Carolina Tenorio-Espinosa graduated with MA Ancient History (Canterbury and Rome) in 2019 and now works as a Digital Learning Coordinator at a leading business school.
What have you been doing since leaving Kent?
Since obtaining my postgraduate degree I have been working ‘on the other side’ of university life, so to speak, as a Digital Learning Co-ordinator in a major business school. It’s absolutely fascinating to see what building a degree looks like and all the work that goes on behind the scenes.
Why does your new career excite you?
This is an extremely opportune time to be working in the field of Digital Learning; it’s obviously a major growth industry nowadays. At my institution we are expecting our largest ever intake of online-only students for our digital MSc in Global Finance; I’m really lucky to be a part of this industry.
How has your MA at Kent helped you to move into your career and acquire the skills needed for it?
My MA at Kent was blended learning really, so it was a fantastic preparation for the career I’m now working in where I co-ordinate and manage blended learning for students. At Kent I studied in the classroom in Canterbury and Rome, but also studied online and used online resources through our course page on Moodle and all the digital resources and e-books in the university library.
During my MA at Kent I was also elected social officer for my postgraduate year, i.e. organising social events and planning how we would spend our social budget. So my MA really helped me gain the skills in events management that I’m using now. Being Social Officer also helped me to see what students want to get from a postgraduate degree and that’s been obviously super helpful now I’m working with and for postgraduates now.
What were the best things about your MA?
Obviously being able to spend so much time in Rome on-site was a huge highlight! I had already done an undergraduate degree in Classical and Archaeological studies at Kent, so as well as getting a discount on my fees I also felt more confident with the material, knew the campus, knew the lectures, and generally had a really smooth transition into MA study here.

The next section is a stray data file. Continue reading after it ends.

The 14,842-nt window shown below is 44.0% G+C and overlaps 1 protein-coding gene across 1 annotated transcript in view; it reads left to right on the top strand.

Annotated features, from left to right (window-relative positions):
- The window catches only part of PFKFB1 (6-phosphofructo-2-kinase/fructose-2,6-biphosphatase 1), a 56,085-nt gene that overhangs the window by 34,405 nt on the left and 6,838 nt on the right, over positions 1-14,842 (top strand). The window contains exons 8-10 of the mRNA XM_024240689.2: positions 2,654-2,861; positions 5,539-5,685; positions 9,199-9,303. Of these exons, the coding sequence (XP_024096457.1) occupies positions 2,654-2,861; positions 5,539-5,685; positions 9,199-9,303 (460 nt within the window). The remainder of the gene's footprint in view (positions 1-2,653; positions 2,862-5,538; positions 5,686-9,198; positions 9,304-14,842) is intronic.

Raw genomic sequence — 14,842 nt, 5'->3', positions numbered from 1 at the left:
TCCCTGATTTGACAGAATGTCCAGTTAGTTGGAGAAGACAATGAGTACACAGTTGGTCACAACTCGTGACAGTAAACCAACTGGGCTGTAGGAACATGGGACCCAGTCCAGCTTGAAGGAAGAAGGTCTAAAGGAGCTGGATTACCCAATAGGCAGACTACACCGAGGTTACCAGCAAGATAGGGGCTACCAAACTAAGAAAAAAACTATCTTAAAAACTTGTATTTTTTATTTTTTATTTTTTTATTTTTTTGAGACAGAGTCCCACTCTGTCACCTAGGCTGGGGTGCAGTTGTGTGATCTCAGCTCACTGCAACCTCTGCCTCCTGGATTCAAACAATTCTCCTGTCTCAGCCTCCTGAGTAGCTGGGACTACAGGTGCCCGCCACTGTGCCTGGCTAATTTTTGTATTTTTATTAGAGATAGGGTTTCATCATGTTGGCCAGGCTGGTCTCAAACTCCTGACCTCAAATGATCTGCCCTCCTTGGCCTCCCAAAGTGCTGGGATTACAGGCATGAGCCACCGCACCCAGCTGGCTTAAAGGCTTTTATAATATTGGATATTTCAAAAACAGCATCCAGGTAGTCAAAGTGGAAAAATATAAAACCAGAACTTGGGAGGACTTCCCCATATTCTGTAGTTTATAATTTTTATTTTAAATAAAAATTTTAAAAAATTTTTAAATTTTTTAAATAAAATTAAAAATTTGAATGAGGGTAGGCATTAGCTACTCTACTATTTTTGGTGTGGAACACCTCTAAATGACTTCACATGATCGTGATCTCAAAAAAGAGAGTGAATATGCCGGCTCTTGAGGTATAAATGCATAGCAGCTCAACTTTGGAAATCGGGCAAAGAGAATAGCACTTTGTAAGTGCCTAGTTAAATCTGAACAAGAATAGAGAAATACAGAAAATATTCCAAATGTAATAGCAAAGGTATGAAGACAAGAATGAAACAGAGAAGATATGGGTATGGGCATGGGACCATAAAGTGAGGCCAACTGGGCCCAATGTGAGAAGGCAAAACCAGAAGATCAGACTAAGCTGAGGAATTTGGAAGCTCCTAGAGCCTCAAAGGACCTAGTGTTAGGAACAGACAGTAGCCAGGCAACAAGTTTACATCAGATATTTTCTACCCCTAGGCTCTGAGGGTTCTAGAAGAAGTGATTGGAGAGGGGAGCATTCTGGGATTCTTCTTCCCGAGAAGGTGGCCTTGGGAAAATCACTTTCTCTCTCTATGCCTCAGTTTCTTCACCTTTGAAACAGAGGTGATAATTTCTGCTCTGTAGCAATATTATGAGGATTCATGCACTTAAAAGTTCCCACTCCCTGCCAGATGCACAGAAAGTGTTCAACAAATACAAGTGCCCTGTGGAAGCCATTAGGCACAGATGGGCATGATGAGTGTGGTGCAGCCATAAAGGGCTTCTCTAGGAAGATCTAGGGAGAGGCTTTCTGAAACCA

It’s just incredible to actually be there, standing in the Roman Forum while you’re having a lecture about the space; being surrounded by professional archaeologists in the faculty who have actually done work on site was a big plus.
The range of modules was great. In addition to studying things like the archaeology of Republican and Imperial Rome and to learning about research skills and how to develop my own original research proposal, I was able to take a module in Museum Studies too which was absolutely fascinating.
I formed new friendships during my MA at Kent which have become truly friends for life. Many of us are still in touch and we got so close working and living together after meeting in Week 1 of our Research Skills course!
The lectures (and the lecturers) are just amazing. The Research Skills module gave me new topics every week that I’d never done before, like working with ancient inscriptions or interpreting the messaging and propaganda on Roman coins, all intended to make me a better-trained researcher. It really did feel like we were being trained to be analytical thinkers and scholars who can say something original about what we’re interested in.
The Student Support services were also brilliant. In my opinion people really don’t use them enough but the staff working in Student Support are so helpful, kind, and supportive. I’d definitely encourage anyone studying at Kent to take advantage of them, because they’re a really important resource that can make your life so so much easier.
What advice would you give to someone thinking of applying for an MA?
Put 100% into it! The year will go quickly: the time really does fly. There is so much to do, so many different types of course and modules to take and lots of new friends and lecturers to get to know – it goes by so quickly, so give it your all from the get-go.
Work hard on the dissertation. I wrote my dissertation on the unknown plots and conspiracies against the life of the first Roman emperor, Augustus. The evidence for these conspiracies against his new regime is really hard to come by. But I was so proud of my dissertation by the end: I got a Distinction on it and it really is one of the proudest achievements of my life to have worked closely with a professional scholar and to have produced a piece of work like that.
You will come to a point where you’re not really sure if you’re capable of doing it—the dissertation, I mean—but you have to work through that self-doubt. Your supervisor, a practising academic and specialist in your subject, will really motivate you to keep going and help you to create new knowledge. That’s so exciting.